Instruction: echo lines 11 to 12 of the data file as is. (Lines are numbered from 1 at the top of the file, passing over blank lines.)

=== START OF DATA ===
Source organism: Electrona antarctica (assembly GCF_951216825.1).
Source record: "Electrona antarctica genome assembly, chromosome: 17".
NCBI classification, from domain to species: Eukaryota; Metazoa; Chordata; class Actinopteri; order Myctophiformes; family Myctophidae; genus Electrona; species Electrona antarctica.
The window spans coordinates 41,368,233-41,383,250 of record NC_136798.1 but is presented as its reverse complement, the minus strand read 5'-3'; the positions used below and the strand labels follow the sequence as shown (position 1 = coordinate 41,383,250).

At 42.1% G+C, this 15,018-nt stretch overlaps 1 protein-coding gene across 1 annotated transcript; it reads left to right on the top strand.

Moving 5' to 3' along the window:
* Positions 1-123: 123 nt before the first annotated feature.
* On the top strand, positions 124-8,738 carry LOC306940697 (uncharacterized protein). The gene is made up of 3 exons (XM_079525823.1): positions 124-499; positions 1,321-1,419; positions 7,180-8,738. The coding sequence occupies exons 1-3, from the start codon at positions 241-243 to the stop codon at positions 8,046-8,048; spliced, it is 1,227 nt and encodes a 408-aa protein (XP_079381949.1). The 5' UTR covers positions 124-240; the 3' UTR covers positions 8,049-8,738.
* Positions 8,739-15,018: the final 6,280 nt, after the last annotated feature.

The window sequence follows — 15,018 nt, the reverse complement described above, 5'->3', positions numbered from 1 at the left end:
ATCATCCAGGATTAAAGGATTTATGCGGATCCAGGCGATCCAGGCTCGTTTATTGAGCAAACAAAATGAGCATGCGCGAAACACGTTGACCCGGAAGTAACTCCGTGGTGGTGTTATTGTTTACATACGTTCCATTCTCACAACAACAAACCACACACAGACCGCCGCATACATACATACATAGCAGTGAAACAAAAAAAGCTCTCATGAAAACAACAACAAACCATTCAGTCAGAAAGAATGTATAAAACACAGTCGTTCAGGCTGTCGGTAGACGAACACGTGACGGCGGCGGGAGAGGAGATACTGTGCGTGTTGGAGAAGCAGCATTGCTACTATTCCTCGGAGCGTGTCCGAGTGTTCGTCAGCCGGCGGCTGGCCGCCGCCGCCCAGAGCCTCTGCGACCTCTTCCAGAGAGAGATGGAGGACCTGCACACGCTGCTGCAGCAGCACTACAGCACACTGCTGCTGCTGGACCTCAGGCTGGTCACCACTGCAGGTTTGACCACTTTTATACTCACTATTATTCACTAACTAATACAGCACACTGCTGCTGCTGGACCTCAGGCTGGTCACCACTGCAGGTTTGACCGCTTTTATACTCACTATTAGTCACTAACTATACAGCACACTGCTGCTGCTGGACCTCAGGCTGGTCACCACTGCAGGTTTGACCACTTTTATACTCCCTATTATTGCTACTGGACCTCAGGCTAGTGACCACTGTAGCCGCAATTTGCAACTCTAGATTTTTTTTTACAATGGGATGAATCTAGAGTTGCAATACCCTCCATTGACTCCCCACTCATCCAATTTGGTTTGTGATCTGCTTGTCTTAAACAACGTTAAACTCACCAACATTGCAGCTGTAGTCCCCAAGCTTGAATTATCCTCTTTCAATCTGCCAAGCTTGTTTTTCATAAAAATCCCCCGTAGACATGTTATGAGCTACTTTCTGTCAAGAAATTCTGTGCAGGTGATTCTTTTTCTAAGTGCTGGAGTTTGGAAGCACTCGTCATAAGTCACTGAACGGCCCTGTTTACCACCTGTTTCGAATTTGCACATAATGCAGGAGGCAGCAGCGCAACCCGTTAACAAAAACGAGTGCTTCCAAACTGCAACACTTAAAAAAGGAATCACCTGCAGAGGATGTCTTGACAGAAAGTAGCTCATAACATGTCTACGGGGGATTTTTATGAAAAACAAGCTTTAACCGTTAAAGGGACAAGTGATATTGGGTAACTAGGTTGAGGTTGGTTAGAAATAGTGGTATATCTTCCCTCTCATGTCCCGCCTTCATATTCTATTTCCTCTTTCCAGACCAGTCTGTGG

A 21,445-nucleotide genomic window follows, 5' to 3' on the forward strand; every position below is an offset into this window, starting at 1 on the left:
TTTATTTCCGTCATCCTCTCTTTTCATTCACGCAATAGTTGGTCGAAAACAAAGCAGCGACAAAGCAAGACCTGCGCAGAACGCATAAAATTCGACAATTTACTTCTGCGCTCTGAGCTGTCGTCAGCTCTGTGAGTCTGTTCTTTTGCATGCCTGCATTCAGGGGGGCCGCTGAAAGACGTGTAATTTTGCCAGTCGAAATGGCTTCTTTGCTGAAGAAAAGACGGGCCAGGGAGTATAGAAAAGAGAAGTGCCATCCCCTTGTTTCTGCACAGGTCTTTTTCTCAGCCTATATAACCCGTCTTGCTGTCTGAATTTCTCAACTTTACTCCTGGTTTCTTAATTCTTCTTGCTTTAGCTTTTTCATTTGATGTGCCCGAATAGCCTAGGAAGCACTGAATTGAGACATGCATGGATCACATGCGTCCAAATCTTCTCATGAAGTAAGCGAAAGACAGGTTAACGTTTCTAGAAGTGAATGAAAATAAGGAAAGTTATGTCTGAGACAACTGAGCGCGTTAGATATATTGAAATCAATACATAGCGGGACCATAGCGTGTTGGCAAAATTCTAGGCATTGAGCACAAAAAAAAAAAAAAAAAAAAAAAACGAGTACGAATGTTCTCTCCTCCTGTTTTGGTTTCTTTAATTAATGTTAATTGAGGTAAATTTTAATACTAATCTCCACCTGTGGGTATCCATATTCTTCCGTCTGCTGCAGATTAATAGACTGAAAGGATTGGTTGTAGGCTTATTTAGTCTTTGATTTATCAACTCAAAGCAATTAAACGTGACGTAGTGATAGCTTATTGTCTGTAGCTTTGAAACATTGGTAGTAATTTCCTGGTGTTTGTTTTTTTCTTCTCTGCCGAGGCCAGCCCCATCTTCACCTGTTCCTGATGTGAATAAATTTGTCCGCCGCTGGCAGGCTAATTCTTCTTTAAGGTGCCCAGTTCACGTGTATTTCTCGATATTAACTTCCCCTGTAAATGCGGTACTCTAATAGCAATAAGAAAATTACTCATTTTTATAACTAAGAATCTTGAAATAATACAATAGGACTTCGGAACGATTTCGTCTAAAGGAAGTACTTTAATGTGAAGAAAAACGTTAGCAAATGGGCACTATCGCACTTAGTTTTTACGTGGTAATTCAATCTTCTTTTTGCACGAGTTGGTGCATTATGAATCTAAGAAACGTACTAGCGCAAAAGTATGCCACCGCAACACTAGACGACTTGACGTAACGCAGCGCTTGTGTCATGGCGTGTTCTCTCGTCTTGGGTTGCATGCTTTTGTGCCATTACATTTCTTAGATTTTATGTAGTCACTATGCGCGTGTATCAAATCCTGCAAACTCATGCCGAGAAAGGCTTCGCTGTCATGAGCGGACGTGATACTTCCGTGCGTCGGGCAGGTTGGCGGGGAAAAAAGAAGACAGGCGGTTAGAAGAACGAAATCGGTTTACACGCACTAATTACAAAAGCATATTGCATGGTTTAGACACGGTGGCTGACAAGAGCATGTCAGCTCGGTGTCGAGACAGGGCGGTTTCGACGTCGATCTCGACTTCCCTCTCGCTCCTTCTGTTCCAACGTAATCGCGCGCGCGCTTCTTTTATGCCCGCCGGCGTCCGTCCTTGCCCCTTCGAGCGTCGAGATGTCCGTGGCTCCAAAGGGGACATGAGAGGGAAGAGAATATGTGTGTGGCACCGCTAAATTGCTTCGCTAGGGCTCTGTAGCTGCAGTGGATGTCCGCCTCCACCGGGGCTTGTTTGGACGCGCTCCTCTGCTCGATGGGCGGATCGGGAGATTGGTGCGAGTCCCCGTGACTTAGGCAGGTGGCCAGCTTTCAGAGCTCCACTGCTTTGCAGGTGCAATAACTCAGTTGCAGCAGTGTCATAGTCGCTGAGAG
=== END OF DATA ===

ATCATCCAGGATTAAAGGATTTATGCGGATCCAGGCGATCCAGGCTCGTTTATTGAGCAAACAAAATGAGCATGCGCGAAACACGTTGACCCGGAAGTAACTCCGTGGTGGTGTTATTGTTTACATACGTTCCATTCTCACAACAACAAACCACACACAGACCGCCGCATACATACATACATAGCAGTGAAACAAAAAAAGCTCTCATGAAAACAACAACAAACCATTCAGTCAGAAAGAATGTATAAAACACAGTCGTTCAGGCTGTCGGTAGACGAACACGTGACGGCGGCGGGAGAGGAGATACTGTGCGTGTTGGAGAAGCAGCATTGCTACTATTCCTCGGAGCGTGTCCGAGTGTTCGTCAGCCGGCGGCTGGCCGCCGCCGCCCAGAGCCTCTGCGACCTCTTCCAGAGAGAGATGGAGGACCTGCACACGCTGCTGCAGCAGCACTACAGCACACTGCTGCTGCTGGACCTCAGGCTGGTCACCACTGCAGGTTTGACCACTTTTATACTCACTATTATTCACTAACTAATACAGCACACTGCTGCTGCTGGACCTCAGGCTGGTCACCACTGCAGGTTTGACCGCTTTTATACTCACTATTAGTCACTAACTATACAGCACACTGCTGCTGCTGGACCTCAGGCTGGTCACCACTGCAGGTTTGACCACTTTTATACTCCCTATTATTGCTACTGGACCTCAGGCTAGTGACCACTGTAGCCGCAATTTGCAACTCTAGATTTTTTTTTACAATGGGATGAATCTAGAGTTGCAATACCCTCCATTGACTCCCCACTCATCCAATTTGGTTTGTGATCTGCTTGTCTTAAACAACGTTAAACTCACCAACATTGCAGCTGTAGTCCCCAAGCTTGAATTATCCTCTTTCAATCTGCCAAGCTTGTTTTTCATAAAAATCCCCCGTAGACATGTTATGAGCTACTTTCTGTCAAGAAATTCTGTGCAGGTGATTCTTTTTCTAAGTGCTGGAGTTTGGAAGCACTCGTCATAAGTCACTGAACGGCCCTGTTTACCACCTGTTTCGAATTTGCACATAATGCAGGAGGCAGCAGCGCAACCCGTTAACAAAAACGAGTGCTTCCAAACTGCAACACTTAAAAAAGGAATCACCTGCAGAGGATGTCTTGACAGAAAGTAGCTCATAACATGTCTACGGGGGATTTTTATGAAAAACAAGCTTTAACCGTTAAAGGGACAAGTGATATTGGGTAACTAGGTTGAGGTTGGTTAGAAATAGTGGTATATCTTCCCTCTCATGTCCCGCCTTCATATTCTATTTCCTCTTTCCAGACCAGTCTGTGG

A 21,445-nucleotide genomic window follows, 5' to 3' on the forward strand; every position below is an offset into this window, starting at 1 on the left: